Jordan Olive is a 23-year-old single mom who is working hard to provide for her baby. She is diligent about her spending, especially when expenses are avoidable. “A lot of places will charge you money to do your taxes. Last year I got it done, they charged me around $300. As a single mom, to get my taxes done for free, it means a lot. I’m really grateful.”

United Way believes that improving financial stability is one of the four keys to leading a quality life, along with education, health and basic needs. Recently, partners invested in improving Central Florida’s well-being gathered for a one-stop-shop event related to all aspects of United Way’s focus areas. The Super Saturday event was held at Barry University School of Law and saw hundreds of people turn out for the free services which covered education, income, health and basic needs.

In addition to free tax preparation through Volunteer Income Tax Assistance, Healthcare Marketplace Navigators were on-site to help residents enroll in health insurance before the February 15 enrollment deadline. This year, under the Affordable Care Act, penalties for adults without insurance climb significantly – from $95 or 1 percent of income to $325 or 2 percent of income, whichever is higher. So not only is enrolling good for your health, but also for your wallet.

“Too often people just pick the first – or cheapest – plan that pops up and don’t take the time to explore all of the options available to them,” said Anne Packham, marketplace exchange project coordinator at Primary Care Access Network. “Even when consumers do dig deeper and evaluate their options, they often don’t know the questions to ask to identify the best possible plan, which is why it’s so important for people to meet with someone who has comprehensive knowledge about the health insurance marketplace. We’re happy to be enrolling people before the deadline today. ”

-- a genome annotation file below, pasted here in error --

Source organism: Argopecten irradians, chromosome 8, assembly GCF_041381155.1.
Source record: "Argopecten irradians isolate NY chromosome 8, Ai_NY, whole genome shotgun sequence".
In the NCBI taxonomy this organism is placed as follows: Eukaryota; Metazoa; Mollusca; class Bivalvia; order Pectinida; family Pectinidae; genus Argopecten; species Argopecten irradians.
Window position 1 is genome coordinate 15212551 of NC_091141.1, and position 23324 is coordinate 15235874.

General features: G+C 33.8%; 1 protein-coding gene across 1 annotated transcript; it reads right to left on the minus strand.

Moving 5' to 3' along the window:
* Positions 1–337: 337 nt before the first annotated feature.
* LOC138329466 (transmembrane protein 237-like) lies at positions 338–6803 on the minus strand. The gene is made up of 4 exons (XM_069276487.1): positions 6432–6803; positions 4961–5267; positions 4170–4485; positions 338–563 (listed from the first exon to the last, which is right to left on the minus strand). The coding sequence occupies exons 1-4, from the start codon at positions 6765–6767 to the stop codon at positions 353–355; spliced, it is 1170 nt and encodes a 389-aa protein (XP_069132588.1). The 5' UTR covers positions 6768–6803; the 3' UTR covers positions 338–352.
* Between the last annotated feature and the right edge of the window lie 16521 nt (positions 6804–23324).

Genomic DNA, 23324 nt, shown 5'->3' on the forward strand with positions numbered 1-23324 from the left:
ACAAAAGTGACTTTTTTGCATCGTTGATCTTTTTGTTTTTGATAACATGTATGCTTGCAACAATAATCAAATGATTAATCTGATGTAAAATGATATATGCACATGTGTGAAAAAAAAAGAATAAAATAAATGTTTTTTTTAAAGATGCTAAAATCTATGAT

When it comes to education and basic needs, those focus areas were also covered with opportunities for FAFSA (Free Application for Federal Student Aid) applications and SNAP (Supplemental Nutrition Assistance Program) enrollment.

“Many people don’t realize that they qualify for these programs,” said Mark Batchelor, manager of Financial Stability Initiatives for Heart of Florida

building-blocksUnited Way. “But, these resources are there to help them through tough times. It’s our job to make sure we’re connecting those in need with the support available to them.”

With support mechanisms in place to fill in the gaps, struggling families won’t have to choose between food and utilities. They will be able to make their way to greater financial stability and United Way’s ultimate goal of self-sufficiency. Like Michelle*, a current client of United Way’s Homelessness Prevention Program. She approached the United Way table in the vendor fair close to tears.

“Thank you for your help. I don’t know where I’d be without United Way right now,” she said as she showed pictures of her healthy three-month-old baby boy. “This event is great because I don’t have to take a taxi all over town to take care of my taxes and other business. I’m sorry I’m emotional, it’s just such a relief.”

United Way’s focus on improving financial stability clearly seeps into all other aspects of life. Education, income, health and basic needs are all interconnected. That’s why United Way works hard to get to the root issue, to provide people like Michelle and Jordan relief and solutions.

*Name changed due to privacy.



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Got lunch plans on Wednesday?

February 16, 2015

We’ve got spirit! Yes, we do! We’ve also got tacos… How about you?

Tijuana Flats is hosting a Spirit Night benefiting United Way’s Dress2Learn, a clothing program for homeless students. Generously, 20% of proceeds from customers who bring in the flier below to one of the three locations on Feb. 18 (11 a.m. – 9 p.m.) will be donated to Dress2Learn.

Stop by with your colleagues or family to pig out and pitch in to help homeless children in Orange and Osceola counties. Can’t make it out? Share on Facebook or Twitter to let your network know!


  • 8 N. Summerlin Ave.(In Thornton park at the corner of Central Blvd. & Summerlin Ave.)
  • 7608 University Blvd. (Winn Dixie shopping plaza at University and Goldenrod)
  • 7560 W. Sand Lake Rd. (Publix Shopping Center)

Dress2Learn Spirit Day